By Monique Simpson | Speech Pathologist and Autism Specialist
As featured in Issue 02 of Autism World Magazine
I clearly remember watching my 3 year old daughter Siena playing with her dolls house. Back then she would put each of her little people precisely into bed with their blankets neatly folded before taking them all out to repeat the idea again and again.
Siena does not have ASD but she used to be quite an anxious child. Her need for repetitive play and predictably was merely a reflection on her internal world and needing to control her outside world. She felt comfortable, safe and motivated by playing in this way especially since so many other aspects of her day were not as black and white.
Take this example and then multiply it by hundreds for children diagnosed on the autism spectrum. There is SOOO much about life that does not make sense to them and this will certainly be reflected in their play on lots of different levels.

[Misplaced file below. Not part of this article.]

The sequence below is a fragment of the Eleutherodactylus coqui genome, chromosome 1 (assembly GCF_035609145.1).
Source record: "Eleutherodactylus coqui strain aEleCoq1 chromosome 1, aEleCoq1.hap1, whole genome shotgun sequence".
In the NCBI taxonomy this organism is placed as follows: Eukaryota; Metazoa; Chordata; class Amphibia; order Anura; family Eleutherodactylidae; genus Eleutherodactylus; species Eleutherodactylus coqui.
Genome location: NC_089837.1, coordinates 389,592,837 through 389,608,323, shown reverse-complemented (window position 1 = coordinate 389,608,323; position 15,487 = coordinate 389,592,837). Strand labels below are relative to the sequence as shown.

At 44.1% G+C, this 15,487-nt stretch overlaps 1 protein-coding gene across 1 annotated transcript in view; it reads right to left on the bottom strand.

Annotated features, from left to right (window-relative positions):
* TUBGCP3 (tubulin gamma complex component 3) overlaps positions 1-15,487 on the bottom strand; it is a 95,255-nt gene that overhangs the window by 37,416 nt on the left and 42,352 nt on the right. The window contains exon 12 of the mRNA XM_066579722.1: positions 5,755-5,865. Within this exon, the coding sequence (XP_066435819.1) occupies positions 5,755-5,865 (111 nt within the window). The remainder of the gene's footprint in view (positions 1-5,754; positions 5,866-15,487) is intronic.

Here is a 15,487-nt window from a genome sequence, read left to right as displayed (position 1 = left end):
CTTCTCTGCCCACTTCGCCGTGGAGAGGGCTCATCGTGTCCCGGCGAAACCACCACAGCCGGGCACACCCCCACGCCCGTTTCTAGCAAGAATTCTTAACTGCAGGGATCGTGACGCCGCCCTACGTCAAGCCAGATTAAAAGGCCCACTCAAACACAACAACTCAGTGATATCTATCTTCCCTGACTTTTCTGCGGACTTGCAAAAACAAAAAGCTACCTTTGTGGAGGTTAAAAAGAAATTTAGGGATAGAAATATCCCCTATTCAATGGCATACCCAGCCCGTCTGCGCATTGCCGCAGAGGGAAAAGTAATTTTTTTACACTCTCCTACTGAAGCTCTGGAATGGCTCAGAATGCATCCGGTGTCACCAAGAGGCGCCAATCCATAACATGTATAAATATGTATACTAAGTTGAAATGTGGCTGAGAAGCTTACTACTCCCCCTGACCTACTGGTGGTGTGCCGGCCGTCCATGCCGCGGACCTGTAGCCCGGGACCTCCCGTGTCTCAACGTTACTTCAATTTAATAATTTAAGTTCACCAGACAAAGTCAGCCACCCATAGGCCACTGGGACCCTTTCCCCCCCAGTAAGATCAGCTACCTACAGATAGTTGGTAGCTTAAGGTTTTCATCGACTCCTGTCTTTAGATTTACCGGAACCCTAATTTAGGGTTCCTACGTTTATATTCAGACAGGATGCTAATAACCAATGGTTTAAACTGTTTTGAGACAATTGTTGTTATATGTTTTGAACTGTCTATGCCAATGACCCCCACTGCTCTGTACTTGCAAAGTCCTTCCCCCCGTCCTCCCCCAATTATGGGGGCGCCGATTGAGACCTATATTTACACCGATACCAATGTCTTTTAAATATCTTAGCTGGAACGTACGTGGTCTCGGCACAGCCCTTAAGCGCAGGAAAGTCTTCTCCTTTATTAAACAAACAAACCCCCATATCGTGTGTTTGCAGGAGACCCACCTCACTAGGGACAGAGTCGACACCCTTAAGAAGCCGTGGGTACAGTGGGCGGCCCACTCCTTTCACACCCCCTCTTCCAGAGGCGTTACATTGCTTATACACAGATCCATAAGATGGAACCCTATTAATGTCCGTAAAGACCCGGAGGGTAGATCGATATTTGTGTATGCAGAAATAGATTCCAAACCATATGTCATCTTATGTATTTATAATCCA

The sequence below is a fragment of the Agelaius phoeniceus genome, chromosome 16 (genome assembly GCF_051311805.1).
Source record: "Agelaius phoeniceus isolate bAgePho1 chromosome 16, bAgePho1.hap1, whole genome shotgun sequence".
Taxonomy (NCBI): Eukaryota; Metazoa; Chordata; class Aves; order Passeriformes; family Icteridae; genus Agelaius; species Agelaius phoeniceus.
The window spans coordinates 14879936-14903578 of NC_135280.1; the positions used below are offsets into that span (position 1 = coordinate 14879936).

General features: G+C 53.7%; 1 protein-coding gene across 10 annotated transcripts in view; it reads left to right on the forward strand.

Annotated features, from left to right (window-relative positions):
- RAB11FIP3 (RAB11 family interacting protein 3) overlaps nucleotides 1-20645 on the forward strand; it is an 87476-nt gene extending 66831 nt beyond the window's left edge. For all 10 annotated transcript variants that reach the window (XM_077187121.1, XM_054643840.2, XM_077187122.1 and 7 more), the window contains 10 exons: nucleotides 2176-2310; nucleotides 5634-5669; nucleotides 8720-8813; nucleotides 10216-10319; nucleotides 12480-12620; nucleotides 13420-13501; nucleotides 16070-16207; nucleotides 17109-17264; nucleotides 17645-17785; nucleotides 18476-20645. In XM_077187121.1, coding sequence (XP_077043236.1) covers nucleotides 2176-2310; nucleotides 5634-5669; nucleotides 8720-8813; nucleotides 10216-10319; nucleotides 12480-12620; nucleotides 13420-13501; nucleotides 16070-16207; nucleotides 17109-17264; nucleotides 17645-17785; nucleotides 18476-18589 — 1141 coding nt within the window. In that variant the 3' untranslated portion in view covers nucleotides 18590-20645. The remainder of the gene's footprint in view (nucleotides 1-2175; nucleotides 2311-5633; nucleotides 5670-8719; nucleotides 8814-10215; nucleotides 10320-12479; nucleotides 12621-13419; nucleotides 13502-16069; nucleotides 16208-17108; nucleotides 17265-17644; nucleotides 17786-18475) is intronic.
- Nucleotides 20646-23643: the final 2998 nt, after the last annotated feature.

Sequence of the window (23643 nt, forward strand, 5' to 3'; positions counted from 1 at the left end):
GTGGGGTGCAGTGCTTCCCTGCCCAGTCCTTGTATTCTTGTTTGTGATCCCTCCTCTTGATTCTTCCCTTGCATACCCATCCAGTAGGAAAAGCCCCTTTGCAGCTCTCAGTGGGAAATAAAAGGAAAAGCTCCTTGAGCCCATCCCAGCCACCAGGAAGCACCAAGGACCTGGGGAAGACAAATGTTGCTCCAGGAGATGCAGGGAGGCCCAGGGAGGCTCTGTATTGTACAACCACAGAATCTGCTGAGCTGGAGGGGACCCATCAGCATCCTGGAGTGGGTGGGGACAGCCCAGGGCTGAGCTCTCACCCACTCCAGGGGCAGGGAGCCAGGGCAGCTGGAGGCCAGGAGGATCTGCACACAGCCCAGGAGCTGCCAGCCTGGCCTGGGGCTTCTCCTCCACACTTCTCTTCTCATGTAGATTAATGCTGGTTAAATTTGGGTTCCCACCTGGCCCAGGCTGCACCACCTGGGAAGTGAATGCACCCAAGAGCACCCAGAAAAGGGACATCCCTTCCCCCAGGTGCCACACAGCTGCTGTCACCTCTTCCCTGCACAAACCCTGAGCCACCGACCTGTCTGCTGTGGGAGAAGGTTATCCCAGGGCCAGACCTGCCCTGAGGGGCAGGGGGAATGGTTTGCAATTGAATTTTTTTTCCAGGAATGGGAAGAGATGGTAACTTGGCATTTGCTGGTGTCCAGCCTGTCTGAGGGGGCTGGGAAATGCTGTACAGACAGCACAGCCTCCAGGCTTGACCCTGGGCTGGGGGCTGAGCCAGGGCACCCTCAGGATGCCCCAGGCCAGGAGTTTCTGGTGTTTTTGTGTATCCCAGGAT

Many of the families that I treat understandably can be ‘driven nuts’ by the repetitiveness of their children’s play because at times it can be an ‘in your face’ reminder of your child’s challenges and basically because it can get boring!
There are so many things to consider when building the variety in play of children diagnosed on the autism spectrum. I have tried to simplify this into three key steps:
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